PGP and PEM both use RSA encryption. The U.S. government has strict export controls over foreign use of this technology, so people outside the U.S. may have a difficult time finding programs which perform the encryption.
You should be able to use the TIS/PEM program with the PEM authorization type. I haven't tried it. This tutorial is written assuming that you are using RIPEM.
As you can tell, parties who wish to use Mosaic and httpd with PEM or PGP encryption will need to communicate beforehand and find a tamper-proof way to exchange their public keys.
The only known problem that I know about is that the messages are currently not timestamped. This means that a malicious user could record your encrypted message with a packet sniffer and repeat it back to the server ad nauseum. Although they would not be able to read the reply, if the request was something you were being charged for, you may have a large bill to pay by the time they're through.
Next, look in the
support/auth directory. This directory
contains your encryption and decryption scripts, as well as bins for
your remote users' public keys.
Edit ripem-dec, ripem-enc, pgp-enc, and pgp-dec and follow the instructions therein. You need not set up PGP if you don't plan to use it, and same with RIPEM.
Now, edit your server configuration file, usually conf/httpd.conf. You will want to add three new directives for PGP and three new directives for PEM depending on which you plan to use (or both).
PEMEncryptCmd /usr/local/etc/httpd/auth/ripem-enc PGPEncryptCmd /usr/local/etc/httpd/auth/pgp-encThese directives change what executables httpd will look for when it is trying to encrypt its reply to a client. Edit the pathnames to taste.
PEMDecryptCmd /usr/local/etc/httpd/auth/ripem-dec PGPDecryptCmd /usr/local/etc/httpd/auth/pgp-decThese directives change what executables httpd will look for when it is trying to decrypt the client's request.
PEMServerEntity firstname.lastname@example.org PGPServerEntity email@example.comThese directives set your entity name. This should be the same as the name you place on the public/private keys you generate for your server. If you make these directives different than the key names, your server and its client will become hopelessly confused.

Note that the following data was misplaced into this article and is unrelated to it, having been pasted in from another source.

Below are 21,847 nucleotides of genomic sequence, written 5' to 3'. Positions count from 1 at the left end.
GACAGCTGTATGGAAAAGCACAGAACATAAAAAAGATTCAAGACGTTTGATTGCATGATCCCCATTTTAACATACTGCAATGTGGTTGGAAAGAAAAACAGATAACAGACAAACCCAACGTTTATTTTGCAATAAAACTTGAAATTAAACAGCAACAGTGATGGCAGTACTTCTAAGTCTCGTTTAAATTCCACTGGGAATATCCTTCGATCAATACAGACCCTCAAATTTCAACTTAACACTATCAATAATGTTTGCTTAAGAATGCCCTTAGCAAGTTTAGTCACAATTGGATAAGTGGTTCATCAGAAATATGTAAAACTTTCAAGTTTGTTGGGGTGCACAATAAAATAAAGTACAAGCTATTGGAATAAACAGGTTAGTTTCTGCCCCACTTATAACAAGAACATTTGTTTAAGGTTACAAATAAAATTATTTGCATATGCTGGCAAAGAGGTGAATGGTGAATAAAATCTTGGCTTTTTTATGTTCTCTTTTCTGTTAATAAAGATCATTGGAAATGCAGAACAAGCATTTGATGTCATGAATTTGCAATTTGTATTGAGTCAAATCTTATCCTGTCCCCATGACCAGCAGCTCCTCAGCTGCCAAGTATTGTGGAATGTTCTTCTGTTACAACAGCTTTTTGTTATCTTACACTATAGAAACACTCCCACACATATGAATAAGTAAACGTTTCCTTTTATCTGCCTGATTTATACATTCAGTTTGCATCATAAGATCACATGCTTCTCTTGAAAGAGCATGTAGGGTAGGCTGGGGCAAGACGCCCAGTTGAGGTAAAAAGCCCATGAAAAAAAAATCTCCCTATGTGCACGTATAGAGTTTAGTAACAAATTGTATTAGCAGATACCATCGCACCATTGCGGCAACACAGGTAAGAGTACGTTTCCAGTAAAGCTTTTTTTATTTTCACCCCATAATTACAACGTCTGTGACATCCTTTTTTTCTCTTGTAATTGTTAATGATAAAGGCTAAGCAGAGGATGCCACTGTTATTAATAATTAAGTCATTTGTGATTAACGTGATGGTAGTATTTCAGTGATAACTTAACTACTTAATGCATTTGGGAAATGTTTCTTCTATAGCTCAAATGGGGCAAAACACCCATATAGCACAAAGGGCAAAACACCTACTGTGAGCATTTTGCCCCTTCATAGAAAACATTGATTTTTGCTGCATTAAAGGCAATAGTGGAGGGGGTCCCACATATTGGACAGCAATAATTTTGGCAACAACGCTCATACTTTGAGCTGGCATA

You are now ready to protect directories of your server with this authorization scheme.
For a directory you want to protect, you should first set its
AuthType PGP for a directory you are
protecting with PGP and
AuthType PEM for a directory you
are protecting with PEM.
The require directive accepts key names as its arguments. The AuthGroupFile directive is valid as well, to create groups of keys. A full example:
AuthType PEM AuthGroupFile /httpd/.htgroup-pem Options None <Limit GET> require user firstname.lastname@example.org require group pemusersLet's say /httpd/.htgroup-pem reads:
pemusers: email@example.com In this case, this directory will be protected with PEM encryption and will require that only users firstname.lastname@example.org and email@example.com be allowed to access that directory.
Follow the instructions in each of the scripts in the auth subdirectory to customize them to your setup.
There are six new X resources which have been defined for PEM/PGP authentication. They are:
Mosaic*pemEncrypt: /X11/robm/Mosaic/auth/ripem-enc Mosaic*pemDecrypt: /X11/robm/Mosaic/auth/ripem-dec Mosaic*pemEntity: firstname.lastname@example.org Mosaic*pgpEncrypt: /X11/robm/Mosaic/auth/pgp-enc Mosaic*pgpDecrypt: /X11/robm/Mosaic/auth/pgp-dec Mosaic*pgpEntity: email@example.comYou should change the Encrypt and Decrypt entries to reflect where you are going to install your encryption and decryption crypts. You should change the Entity lines to the key name you have given the server maintainers for yourself. If you don't, bad things will happen.
GET /docs/protected.html HTTP/1.0 UserAgent: Mosaic/X 2.2Server:
HTTP/1.0 401 Unauthorized WWW-Authenticate: PEM entity="firstname.lastname@example.org" Server: NCSA/1.1Client:
GET / HTTP/1.0 Authorization: PEM entity="email@example.com" Content-type: application/x-www-pem-request --- BEGIN PRIVACY-ENHANCED MESSAGE --- this is the real request, encrypted --- END PRIVACY-ENHANCED MESSAGE ---Server:
HTTP/1.0 200 OK Content-type: application/x-www-pem-reply --- BEGIN PRIVACY-ENHANCED MESSAGE --- this is the real reply, encrypted --- END PRIVACY-ENHANCED MESSAGE ---That's it.
Rob McCool, firstname.lastname@example.org